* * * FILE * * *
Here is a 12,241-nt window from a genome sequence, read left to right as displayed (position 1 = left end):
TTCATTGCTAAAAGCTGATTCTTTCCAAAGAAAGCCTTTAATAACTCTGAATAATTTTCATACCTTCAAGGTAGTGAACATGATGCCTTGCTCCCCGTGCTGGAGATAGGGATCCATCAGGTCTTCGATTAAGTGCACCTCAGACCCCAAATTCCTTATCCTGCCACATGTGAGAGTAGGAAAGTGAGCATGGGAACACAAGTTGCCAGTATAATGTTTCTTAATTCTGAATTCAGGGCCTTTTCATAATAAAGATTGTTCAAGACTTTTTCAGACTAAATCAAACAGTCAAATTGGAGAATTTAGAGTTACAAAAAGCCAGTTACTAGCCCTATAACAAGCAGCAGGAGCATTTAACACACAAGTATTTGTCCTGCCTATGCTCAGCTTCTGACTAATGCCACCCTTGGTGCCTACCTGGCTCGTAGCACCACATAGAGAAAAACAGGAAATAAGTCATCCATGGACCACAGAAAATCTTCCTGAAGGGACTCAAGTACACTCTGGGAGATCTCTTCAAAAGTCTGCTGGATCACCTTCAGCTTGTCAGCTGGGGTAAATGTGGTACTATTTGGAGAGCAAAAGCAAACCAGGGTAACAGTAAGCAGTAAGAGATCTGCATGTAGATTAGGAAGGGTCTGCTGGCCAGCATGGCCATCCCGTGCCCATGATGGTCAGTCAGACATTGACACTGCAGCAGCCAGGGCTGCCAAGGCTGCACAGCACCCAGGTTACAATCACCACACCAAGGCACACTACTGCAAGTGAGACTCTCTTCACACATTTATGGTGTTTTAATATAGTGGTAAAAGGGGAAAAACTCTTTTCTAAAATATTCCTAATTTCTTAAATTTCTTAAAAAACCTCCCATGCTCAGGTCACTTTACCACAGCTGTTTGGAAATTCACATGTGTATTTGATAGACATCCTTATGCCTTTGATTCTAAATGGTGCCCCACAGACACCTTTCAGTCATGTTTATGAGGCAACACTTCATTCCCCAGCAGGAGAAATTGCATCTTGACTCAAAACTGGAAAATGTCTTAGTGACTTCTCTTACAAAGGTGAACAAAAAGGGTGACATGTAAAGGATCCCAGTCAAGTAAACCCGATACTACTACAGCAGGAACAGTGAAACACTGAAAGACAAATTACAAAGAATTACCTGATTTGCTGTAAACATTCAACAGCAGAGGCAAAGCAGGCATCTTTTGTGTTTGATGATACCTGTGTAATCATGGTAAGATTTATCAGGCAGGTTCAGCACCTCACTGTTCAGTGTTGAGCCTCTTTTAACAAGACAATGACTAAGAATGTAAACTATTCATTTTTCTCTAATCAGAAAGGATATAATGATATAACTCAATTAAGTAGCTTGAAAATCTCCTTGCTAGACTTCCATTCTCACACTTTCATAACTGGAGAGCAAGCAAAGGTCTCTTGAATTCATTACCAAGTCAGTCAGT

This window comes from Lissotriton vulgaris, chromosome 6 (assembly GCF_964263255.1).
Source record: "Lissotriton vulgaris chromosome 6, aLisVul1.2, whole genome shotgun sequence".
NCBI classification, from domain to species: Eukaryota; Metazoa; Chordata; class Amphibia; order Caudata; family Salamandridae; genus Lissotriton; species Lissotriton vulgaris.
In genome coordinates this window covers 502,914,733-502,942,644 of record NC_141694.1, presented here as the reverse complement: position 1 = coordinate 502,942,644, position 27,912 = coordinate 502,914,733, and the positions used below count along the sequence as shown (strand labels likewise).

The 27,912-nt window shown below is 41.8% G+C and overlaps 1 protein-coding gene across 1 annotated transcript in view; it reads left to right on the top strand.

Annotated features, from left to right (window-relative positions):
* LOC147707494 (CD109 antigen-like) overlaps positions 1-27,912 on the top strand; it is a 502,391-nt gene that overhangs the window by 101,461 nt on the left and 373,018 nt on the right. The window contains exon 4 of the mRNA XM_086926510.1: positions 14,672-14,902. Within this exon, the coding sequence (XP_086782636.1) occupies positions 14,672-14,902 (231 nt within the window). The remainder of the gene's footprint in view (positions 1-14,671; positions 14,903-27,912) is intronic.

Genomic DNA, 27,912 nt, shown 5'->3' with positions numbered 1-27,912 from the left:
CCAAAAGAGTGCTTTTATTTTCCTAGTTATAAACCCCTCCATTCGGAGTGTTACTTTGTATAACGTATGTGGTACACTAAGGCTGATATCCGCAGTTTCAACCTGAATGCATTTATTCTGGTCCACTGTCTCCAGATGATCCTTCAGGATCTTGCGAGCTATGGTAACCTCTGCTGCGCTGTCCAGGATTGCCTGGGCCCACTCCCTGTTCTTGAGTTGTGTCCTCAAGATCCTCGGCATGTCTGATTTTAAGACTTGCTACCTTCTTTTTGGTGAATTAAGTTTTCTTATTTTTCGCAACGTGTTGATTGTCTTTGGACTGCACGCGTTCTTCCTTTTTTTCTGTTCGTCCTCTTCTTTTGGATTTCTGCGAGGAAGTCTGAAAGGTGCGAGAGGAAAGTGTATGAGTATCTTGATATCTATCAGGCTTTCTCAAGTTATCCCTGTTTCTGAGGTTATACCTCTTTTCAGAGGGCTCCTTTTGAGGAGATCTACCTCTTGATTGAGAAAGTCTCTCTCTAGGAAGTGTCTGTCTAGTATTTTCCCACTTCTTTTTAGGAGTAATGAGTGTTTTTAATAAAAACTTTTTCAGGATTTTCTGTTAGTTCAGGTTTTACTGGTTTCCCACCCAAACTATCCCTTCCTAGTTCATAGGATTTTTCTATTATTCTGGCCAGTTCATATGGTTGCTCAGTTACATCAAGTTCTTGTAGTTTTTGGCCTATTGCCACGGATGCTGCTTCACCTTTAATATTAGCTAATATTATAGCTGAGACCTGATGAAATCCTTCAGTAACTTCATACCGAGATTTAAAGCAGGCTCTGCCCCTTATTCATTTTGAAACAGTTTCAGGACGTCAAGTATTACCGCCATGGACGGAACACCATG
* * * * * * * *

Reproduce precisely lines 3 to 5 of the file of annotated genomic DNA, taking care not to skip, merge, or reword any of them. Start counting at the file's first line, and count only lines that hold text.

This window comes from Lissotriton vulgaris, chromosome 6 (assembly GCF_964263255.1).
Source record: "Lissotriton vulgaris chromosome 6, aLisVul1.2, whole genome shotgun sequence".
NCBI classification, from domain to species: Eukaryota; Metazoa; Chordata; class Amphibia; order Caudata; family Salamandridae; genus Lissotriton; species Lissotriton vulgaris.